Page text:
• Paul Bailey, Pagoda Projects
  • Shirley Hsueh, The University of Queensland
  • Diana Gonzalez, Swinburne University of Technology

Session 2

Tuesday, June 15

The Future is Accessible: How International Internships Open Doors to Students with Disabilities


  • Ashley Holben, Mobility International USA (MIUSA)
  • Elizabeth Mohammad Park, Major: International Studies at Bryn Mawr College
  • Max Sederer, Northeastern University
  • Kyle Droz, Northeastern University
  • Sally Conant, Northeastern University
  • Alexander Stone, The Amandla Project

Presentation 1: The Future is Accessible: How International Internships Open Doors to Students with Disabilities

To spotlight an underrepresented population within the world of global internships, this session will center the voices and perspectives of global interns with disabilities. The National Clearinghouse on Disability and Exchange interviewed over a dozen U.S. students with disabilities about their international internship experiences. Some of these alumni will share their stories, which are diverse in terms of disability, identity, internship destination, program type, and career goals. What these alumni have in common is that their experiences had a transformative impact on their career trajectories, their communities at home and abroad, and for some, how they – and others – see themselves in the world.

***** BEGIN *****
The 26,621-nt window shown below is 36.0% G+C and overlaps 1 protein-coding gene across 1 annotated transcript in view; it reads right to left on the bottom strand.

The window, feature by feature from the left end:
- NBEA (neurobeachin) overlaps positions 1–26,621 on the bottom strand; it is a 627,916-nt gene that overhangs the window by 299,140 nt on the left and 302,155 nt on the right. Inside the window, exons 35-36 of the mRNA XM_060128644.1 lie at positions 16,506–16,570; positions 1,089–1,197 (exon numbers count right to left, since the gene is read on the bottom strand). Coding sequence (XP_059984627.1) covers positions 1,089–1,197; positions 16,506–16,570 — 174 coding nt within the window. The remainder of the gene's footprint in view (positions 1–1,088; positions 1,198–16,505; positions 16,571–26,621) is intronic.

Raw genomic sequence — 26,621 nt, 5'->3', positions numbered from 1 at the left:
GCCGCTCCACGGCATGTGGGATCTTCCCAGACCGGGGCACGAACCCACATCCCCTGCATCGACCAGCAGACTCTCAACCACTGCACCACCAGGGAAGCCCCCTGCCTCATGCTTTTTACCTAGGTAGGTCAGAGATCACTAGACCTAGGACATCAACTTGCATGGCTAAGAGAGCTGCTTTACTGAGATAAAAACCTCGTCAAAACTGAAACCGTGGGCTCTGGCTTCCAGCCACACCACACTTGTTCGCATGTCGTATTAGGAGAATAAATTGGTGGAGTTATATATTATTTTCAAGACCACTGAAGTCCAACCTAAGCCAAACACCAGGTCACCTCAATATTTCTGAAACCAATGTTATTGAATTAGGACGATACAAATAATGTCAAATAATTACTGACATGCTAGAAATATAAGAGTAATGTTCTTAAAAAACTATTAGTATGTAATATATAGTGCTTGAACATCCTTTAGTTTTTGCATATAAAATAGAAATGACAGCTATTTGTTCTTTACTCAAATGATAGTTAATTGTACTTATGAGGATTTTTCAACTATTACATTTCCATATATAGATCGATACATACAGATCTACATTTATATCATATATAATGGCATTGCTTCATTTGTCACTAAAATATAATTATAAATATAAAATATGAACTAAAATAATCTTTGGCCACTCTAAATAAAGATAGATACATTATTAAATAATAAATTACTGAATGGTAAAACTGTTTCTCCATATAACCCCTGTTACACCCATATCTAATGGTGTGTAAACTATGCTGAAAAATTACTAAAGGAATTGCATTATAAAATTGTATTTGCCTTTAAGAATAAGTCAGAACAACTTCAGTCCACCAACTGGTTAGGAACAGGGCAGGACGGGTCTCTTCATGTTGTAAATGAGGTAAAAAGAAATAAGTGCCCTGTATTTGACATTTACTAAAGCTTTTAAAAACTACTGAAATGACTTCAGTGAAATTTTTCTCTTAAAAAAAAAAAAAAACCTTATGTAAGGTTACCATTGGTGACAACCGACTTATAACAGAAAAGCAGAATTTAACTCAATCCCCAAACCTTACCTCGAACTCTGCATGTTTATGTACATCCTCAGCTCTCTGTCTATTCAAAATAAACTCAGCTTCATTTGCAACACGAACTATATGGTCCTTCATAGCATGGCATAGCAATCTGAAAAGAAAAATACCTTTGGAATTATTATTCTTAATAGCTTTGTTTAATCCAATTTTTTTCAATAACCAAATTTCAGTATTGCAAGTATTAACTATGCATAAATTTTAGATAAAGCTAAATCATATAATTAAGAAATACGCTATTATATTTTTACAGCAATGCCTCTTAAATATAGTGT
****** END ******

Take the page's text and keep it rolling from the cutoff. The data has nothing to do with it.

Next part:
To complement the perspectives of the global internship alumni with disabilities, this session will discuss how international educators, institutions, program providers, and others can take action to mitigate common barriers to the participation of students with disabilities and uphold their commitments to diversity, equity and inclusion.


  • Ashley Holben, Mobility International USA (MIUSA)
  • Elizabeth Mohammad Park, Major: International Studies at Bryn Mawr College

Presentation 2: Are Global Internship Opportunities Accessible? Supporting Students with Disabilities Abroad

Northeastern University students are working abroad in more than 80 countries annually. Students with disabilities have unique needs that must be addressed before they can take part in such an opportunity. This session will explore best practices, including differences in law, logistical preparation for travel and living abroad, disclosing disability, and resources available to those who wish to pursue these global experiences.


  • Max Sederer, Northeastern University
  • Kyle Droz, Northeastern University
  • Sally Conant, Northeastern University

Presentation 3: The Amandla Project

This presentation will detail the program structure of the Amandla Project and the innovative ways in which it increases access to internships, experiential learning, and leadership development abroad for college students with physical disabilities.